How can premenstrual dysphoric disorder (PMDD) be treated?
PMS, or premenstrual syndrome, is a common problem that affects many women (30-40% of women of reproductive age). However, most of the time, it is unreported and untreated as most women think that this is just part of the normal menstrual cycle and have learned to "live with it". Most are unaware that effective treatments are available.
Premenstrual dysphoric disorder (PMDD) is a more serious form of PMS and in which irritability, anxiety and even depression occur 1-2 weeks before the period begins. It tends to disappear within 2-3 days after the period starts. It can affect up to 5% of women of reproductive age. This can severely affect one's lifestyle and daily functioning. The good news is that PMDD can be treated successfully if women were to seek the appropriate medical help.
The most convenient and acceptable treatment for most women is to start on Yaz (oral contraceptive pill, OCP) which is the only OCP to be FDA-approved to treat PMDD. Other benefits of Yaz are:
- regulation of irregular prolong menses
- treatment of painful and heavy menses.
Yaz also reduces acne, improves skin complexion and is not associated with weight gain (unlike some other OCPs). This can be taken long term, especially if the other gynaecological disorders (mentioned above) warrant treatment at the same time.
Alternatively, there are also antidepressants called selective serotonin reuptake inhibitors (SSRIs), but women usually are not keen to take this long-term. Other treatments which do not involve medication include relaxation techniques and meditation but the effectiveness varies between patients.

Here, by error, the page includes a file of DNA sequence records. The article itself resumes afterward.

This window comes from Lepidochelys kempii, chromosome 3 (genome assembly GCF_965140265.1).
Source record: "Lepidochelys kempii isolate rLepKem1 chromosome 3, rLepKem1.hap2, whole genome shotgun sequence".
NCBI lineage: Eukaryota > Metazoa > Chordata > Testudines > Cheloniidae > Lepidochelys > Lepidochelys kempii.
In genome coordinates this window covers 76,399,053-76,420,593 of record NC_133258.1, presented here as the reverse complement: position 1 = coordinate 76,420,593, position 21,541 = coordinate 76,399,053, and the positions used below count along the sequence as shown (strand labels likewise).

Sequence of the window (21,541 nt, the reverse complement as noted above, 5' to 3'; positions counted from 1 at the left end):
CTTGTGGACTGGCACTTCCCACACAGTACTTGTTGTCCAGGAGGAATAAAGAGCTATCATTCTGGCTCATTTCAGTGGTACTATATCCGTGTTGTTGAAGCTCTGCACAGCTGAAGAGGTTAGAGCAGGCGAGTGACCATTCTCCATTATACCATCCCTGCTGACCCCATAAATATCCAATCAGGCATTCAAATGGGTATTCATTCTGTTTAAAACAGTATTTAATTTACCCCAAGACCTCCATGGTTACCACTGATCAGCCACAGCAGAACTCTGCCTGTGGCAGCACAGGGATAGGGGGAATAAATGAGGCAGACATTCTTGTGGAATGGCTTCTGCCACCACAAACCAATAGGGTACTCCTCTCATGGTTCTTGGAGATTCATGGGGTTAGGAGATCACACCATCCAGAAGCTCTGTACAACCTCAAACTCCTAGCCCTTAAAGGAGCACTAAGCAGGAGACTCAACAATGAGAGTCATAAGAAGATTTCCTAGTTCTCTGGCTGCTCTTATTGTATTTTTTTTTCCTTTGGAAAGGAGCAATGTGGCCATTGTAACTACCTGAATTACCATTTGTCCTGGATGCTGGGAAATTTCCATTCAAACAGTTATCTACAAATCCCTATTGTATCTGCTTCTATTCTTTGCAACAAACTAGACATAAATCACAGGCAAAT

Thank you for asking a question on a scenario that is commonly encountered by gynaecologists and mental health professionals.
Premenstrual dysphoric syndrome (PMDD) is a condition similar to premenstrual syndrome (PMS) that also happens in the week or two before a woman’s period starts as hormone levels begin to fall after ovulation.
The difference is that PMDD causes more severe symptoms than PMS, including severe depression, irritability and tension. PMDD causes emotional and physical symptoms like PMS, but women with PMDD find their symptoms debilitating, and they often interfere with their daily lives, including work, school, social life, and relationships
PMDD affects up to 5% of women of childbearing age. Many women with PMDD may also have anxiety or depression. To date, researchers do not know for sure what causes PMDD or PMS. Hormonal changes throughout the menstrual cycle may play a role. Studies have shown a connection between PMDD and low levels of serotonin, a chemical in the brain that helps transmit nerve signals. Certain brain cells that use serotonin also control mood, attention, sleep, and pain. Hormonal changes may cause a decrease in serotonin, leading to PMDD symptoms. Serotonin levels have been found to change throughout the menstrual cycle. Some women may be more sensitive to these changes.
The symptoms of PMDD usually show up the week before the start of a woman’s period and last until a few days after it begins. Symptoms of PMDD include:
• Mood swings
• Depression or feelings of hopelessness